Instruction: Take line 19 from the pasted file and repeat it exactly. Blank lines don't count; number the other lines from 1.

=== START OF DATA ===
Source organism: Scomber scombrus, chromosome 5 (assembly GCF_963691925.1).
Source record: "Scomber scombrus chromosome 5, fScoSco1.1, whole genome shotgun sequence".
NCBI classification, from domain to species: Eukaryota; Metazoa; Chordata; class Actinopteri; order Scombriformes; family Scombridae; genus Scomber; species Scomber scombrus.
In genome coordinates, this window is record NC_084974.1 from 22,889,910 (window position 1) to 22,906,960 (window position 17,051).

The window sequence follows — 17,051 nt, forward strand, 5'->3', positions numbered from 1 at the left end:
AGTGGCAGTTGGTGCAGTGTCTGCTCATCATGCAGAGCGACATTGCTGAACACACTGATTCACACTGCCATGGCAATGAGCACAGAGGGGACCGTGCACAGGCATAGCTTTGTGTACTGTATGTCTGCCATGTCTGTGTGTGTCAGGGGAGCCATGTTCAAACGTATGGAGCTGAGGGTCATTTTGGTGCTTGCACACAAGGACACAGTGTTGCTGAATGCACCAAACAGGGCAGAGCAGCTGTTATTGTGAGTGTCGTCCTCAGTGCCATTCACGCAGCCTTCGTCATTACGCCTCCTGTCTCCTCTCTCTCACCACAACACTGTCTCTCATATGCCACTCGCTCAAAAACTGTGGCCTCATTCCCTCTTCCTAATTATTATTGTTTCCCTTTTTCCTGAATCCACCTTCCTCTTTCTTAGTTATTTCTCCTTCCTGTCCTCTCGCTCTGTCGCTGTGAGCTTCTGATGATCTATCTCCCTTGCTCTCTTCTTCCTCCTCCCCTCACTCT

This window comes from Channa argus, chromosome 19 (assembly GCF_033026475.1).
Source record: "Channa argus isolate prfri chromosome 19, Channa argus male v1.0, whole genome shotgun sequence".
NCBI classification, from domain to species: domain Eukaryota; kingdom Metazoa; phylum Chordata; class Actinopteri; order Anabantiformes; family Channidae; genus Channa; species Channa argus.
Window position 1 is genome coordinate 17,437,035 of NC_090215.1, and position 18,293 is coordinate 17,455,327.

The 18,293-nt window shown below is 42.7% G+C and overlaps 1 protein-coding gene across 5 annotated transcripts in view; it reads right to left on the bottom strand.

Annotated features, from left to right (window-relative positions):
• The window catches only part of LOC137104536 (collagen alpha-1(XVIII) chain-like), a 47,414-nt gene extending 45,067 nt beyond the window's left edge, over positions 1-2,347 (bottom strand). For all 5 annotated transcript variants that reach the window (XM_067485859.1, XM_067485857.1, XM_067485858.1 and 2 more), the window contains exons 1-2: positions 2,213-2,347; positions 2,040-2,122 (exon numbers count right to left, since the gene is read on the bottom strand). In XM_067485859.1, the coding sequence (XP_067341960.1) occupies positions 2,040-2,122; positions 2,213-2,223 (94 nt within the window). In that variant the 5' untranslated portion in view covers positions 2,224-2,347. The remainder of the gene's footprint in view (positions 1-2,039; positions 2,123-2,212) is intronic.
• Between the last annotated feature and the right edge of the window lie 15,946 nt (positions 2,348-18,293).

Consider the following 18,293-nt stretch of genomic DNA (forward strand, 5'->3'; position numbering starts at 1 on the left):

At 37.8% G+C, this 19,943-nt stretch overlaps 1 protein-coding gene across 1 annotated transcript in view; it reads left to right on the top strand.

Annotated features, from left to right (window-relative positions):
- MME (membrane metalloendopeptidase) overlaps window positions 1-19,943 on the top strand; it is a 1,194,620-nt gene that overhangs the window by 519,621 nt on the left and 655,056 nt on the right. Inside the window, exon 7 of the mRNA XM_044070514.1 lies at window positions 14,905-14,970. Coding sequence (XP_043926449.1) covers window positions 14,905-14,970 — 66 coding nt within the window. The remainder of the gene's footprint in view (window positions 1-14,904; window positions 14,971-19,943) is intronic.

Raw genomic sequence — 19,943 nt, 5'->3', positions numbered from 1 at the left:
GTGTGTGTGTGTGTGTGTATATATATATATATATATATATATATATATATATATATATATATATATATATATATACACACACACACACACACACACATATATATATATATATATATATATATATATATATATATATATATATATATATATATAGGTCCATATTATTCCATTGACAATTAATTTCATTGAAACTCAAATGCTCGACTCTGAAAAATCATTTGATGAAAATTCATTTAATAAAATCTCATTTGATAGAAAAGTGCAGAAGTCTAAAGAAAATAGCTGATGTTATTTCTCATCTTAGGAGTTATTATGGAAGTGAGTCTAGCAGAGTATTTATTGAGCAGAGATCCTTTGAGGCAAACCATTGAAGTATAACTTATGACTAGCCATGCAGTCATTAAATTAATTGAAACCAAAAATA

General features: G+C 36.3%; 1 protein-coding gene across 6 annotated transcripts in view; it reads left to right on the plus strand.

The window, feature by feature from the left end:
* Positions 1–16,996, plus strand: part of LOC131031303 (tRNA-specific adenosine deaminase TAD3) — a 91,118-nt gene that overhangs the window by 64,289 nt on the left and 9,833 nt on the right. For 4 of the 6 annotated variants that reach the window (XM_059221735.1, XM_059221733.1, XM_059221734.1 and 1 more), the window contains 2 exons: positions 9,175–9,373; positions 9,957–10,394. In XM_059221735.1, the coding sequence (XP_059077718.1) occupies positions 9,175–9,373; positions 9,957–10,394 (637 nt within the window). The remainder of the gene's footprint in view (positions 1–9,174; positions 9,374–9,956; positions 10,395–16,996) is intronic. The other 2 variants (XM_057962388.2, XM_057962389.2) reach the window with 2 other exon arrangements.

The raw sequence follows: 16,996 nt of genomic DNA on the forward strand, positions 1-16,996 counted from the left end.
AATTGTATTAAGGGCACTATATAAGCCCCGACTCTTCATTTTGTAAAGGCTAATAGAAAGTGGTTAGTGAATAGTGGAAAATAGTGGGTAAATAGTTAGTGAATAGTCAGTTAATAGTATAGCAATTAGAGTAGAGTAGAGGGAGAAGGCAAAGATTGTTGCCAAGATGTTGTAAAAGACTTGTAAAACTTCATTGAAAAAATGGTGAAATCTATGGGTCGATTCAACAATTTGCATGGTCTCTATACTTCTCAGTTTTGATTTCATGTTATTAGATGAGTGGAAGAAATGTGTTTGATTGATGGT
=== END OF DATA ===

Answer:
Raw genomic sequence — 19,943 nt, 5'->3', positions numbered from 1 at the left: